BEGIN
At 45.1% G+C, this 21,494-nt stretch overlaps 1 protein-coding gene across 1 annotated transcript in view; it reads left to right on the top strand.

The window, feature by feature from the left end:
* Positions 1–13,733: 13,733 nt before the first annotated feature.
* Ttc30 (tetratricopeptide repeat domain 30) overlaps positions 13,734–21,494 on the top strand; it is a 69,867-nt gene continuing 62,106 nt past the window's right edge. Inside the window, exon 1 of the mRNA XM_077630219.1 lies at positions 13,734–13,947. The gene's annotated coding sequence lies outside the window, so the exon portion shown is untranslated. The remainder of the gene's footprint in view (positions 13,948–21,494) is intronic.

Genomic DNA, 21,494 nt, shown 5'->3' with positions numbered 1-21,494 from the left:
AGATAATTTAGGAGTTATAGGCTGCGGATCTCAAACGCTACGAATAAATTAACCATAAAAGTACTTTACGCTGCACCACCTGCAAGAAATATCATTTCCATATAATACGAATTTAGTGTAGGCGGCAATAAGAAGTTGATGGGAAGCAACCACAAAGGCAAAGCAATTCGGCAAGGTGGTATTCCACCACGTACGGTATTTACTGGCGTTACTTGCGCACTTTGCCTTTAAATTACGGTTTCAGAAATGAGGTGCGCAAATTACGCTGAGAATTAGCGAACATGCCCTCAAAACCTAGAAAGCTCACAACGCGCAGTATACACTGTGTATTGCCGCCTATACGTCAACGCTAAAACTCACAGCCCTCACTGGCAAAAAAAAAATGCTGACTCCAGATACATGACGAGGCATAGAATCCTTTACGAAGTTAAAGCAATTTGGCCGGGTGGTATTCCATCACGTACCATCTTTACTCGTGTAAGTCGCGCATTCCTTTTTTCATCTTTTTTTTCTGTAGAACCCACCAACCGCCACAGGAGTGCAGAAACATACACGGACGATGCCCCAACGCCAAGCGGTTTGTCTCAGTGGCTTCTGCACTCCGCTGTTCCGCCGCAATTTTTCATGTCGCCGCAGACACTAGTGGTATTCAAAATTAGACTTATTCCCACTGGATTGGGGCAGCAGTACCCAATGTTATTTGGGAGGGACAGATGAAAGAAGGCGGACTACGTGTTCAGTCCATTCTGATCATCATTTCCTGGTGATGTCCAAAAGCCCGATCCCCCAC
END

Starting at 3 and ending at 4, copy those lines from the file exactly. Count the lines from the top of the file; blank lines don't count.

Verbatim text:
* Positions 1–13,733: 13,733 nt before the first annotated feature.
* Ttc30 (tetratricopeptide repeat domain 30) overlaps positions 13,734–21,494 on the top strand; it is a 69,867-nt gene continuing 62,106 nt past the window's right edge. Inside the window, exon 1 of the mRNA XM_077630219.1 lies at positions 13,734–13,947. The gene's annotated coding sequence lies outside the window, so the exon portion shown is untranslated. The remainder of the gene's footprint in view (positions 13,948–21,494) is intronic.